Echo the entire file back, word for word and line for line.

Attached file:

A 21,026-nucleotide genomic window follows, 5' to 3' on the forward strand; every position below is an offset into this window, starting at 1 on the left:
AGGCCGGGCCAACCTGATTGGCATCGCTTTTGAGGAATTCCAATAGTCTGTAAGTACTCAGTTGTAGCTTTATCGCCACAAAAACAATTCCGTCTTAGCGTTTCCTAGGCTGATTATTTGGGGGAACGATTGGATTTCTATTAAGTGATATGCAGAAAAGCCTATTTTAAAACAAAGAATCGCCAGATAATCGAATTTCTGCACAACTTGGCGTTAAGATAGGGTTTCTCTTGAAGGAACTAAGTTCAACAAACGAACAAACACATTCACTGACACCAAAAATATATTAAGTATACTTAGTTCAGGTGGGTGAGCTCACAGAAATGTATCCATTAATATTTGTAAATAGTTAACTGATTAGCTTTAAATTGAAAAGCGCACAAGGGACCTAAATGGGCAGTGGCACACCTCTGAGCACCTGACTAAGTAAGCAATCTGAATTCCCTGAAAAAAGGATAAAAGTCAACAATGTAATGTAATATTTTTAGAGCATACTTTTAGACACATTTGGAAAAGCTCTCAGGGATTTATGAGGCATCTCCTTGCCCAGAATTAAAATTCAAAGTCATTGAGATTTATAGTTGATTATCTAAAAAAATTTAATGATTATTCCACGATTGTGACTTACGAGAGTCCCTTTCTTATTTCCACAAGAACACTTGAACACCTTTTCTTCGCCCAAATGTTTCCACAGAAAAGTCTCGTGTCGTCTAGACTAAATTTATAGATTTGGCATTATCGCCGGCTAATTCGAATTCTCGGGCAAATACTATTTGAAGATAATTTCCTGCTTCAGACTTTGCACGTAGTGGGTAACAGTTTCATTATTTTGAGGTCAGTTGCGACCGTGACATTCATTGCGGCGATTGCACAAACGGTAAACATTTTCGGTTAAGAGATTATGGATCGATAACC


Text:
A 21,026-nucleotide genomic window follows, 5' to 3' on the forward strand; every position below is an offset into this window, starting at 1 on the left:
AGGCCGGGCCAACCTGATTGGCATCGCTTTTGAGGAATTCCAATAGTCTGTAAGTACTCAGTTGTAGCTTTATCGCCACAAAAACAATTCCGTCTTAGCGTTTCCTAGGCTGATTATTTGGGGGAACGATTGGATTTCTATTAAGTGATATGCAGAAAAGCCTATTTTAAAACAAAGAATCGCCAGATAATCGAATTTCTGCACAACTTGGCGTTAAGATAGGGTTTCTCTTGAAGGAACTAAGTTCAACAAACGAACAAACACATTCACTGACACCAAAAATATATTAAGTATACTTAGTTCAGGTGGGTGAGCTCACAGAAATGTATCCATTAATATTTGTAAATAGTTAACTGATTAGCTTTAAATTGAAAAGCGCACAAGGGACCTAAATGGGCAGTGGCACACCTCTGAGCACCTGACTAAGTAAGCAATCTGAATTCCCTGAAAAAAGGATAAAAGTCAACAATGTAATGTAATATTTTTAGAGCATACTTTTAGACACATTTGGAAAAGCTCTCAGGGATTTATGAGGCATCTCCTTGCCCAGAATTAAAATTCAAAGTCATTGAGATTTATAGTTGATTATCTAAAAAAATTTAATGATTATTCCACGATTGTGACTTACGAGAGTCCCTTTCTTATTTCCACAAGAACACTTGAACACCTTTTCTTCGCCCAAATGTTTCCACAGAAAAGTCTCGTGTCGTCTAGACTAAATTTATAGATTTGGCATTATCGCCGGCTAATTCGAATTCTCGGGCAAATACTATTTGAAGATAATTTCCTGCTTCAGACTTTGCACGTAGTGGGTAACAGTTTCATTATTTTGAGGTCAGTTGCGACCGTGACATTCATTGCGGCGATTGCACAAACGGTAAACATTTTCGGTTAAGAGATTATGGATCGATAACC